Mystical-type experiences occasioned by psilocybin mediate the attribution of personal meaning and spiritual significance 14 months later (J Psychopharmacol August 2008 vol. 22 no. 6 621-632)
http://jop.sagepub.com/content/22/6/621.short" onclick="window.open(this.href);return false;

Psilocybin occasioned mystical-type experiences: immediate and persisting dose-related effects (Psychopharmacology, December 2011, Volume 218, Issue 4, pp 649-665)
http://link.springer.com/article/10.100 ... 011-2358-5" onclick="window.open(this.href);return false;

Mystical experiences occasioned by the hallucinogen psilocybin lead to increases in the personality domain of openness
J Psychopharmacol November 2011 vol. 25 no. 11 1453-1461
http://jop.sagepub.com/content/25/11/1453.short" onclick="window.open(this.href);return false;
In 2006, the United States government funded a randomized and double-blinded study by Johns Hopkins University, which studied the spiritual effects of psilocybin in particular. That is, they did not use mushrooms specifically (in fact, each individual mushroom piece can vary wildly in psilocybin and psilocin content[14]). The study involved 36 college-educated adults (average age of 46) who had never tried psilocybin nor had a history of drug use, and who had religious or spiritual interests. The participants were closely observed for eight-hour intervals in a laboratory while under the influence of psilocybin mushrooms[15].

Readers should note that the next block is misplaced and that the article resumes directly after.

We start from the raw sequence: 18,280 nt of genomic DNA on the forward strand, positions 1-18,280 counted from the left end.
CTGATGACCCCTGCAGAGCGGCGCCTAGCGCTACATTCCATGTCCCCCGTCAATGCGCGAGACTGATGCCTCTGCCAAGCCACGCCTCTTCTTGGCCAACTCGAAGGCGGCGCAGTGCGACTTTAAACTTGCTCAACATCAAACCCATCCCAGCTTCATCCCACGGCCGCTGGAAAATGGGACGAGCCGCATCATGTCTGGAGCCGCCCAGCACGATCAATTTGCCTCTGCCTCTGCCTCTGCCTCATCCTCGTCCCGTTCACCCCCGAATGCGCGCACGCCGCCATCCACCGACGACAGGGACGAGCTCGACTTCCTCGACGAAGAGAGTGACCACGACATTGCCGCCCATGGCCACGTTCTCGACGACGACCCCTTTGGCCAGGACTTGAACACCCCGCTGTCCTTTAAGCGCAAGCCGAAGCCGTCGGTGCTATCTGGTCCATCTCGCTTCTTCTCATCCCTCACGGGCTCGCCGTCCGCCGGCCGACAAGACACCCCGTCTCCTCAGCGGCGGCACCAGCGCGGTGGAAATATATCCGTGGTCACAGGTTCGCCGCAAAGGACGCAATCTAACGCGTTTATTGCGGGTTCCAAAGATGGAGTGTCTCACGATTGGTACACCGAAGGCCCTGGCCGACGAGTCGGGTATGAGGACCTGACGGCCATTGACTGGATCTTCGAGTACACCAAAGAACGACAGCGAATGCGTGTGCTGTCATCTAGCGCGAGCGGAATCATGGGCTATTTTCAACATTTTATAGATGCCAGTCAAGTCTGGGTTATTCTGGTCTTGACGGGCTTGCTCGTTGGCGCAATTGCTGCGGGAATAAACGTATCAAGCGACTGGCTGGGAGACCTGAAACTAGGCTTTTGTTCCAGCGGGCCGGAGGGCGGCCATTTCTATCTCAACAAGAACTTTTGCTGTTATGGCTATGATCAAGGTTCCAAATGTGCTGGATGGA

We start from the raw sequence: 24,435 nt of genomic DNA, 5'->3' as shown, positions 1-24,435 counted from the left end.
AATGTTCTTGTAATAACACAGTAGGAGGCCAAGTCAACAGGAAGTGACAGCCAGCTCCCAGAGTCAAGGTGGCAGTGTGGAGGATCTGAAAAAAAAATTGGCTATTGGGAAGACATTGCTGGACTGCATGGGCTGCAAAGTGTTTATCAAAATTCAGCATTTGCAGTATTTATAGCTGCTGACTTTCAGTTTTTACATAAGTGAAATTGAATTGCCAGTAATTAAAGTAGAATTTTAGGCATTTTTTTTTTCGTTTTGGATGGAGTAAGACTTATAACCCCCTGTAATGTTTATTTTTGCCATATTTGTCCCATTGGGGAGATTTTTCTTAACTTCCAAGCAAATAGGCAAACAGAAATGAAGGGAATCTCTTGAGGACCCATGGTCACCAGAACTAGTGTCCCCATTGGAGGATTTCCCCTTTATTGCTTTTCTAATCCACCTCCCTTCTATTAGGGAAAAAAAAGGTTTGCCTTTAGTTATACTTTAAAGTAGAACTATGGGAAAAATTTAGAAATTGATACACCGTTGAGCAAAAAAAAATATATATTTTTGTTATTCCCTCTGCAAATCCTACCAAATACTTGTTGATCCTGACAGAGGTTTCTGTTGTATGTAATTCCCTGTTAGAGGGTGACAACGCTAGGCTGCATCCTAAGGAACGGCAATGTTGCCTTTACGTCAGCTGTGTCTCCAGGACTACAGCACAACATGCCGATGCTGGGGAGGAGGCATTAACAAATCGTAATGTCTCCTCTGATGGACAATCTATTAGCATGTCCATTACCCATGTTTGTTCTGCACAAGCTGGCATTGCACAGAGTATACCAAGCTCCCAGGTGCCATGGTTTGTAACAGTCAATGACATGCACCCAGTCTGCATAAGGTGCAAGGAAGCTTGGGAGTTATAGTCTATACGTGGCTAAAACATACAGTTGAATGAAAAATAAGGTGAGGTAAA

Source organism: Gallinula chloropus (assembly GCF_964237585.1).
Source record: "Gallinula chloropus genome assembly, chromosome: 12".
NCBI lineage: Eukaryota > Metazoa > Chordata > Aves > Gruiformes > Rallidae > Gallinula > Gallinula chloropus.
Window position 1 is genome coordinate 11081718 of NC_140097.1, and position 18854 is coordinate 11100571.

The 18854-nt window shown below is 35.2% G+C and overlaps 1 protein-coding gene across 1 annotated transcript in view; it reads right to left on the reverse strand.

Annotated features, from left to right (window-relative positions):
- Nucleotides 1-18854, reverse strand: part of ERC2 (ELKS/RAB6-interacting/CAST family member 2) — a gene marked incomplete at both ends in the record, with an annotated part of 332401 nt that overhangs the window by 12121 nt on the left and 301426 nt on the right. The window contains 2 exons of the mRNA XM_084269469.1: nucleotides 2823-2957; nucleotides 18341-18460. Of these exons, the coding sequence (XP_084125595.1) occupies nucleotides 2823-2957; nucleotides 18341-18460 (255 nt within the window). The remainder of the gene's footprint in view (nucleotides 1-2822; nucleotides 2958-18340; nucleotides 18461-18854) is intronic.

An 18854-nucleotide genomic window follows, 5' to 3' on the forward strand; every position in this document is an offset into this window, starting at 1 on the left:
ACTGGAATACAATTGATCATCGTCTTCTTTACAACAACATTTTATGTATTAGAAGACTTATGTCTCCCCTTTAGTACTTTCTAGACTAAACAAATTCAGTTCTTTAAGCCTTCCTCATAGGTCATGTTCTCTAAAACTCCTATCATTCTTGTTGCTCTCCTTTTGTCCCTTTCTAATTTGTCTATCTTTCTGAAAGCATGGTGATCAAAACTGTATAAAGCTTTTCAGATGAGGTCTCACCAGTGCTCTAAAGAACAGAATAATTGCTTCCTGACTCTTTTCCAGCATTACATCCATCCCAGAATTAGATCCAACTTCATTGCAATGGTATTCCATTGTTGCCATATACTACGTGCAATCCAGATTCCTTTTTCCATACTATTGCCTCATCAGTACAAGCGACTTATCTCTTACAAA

One-third of the participants reported that the experience was the single most spiritually significant moment of their lives and more than two-thirds reported it was among the top five most spiritually significant experiences. Two months after the study, 79% of the participants reported increased well-being or satisfaction; friends, relatives, and associates confirmed this. They also reported anxiety and depression symptoms to be decreased or completely gone. Despite highly controlled conditions to minimize adverse effects, 22% of subjects (8 of 36) had notable experiences of fear, some with paranoia. The authors, however, reported that all these instances were "readily managed with reassurance."[15]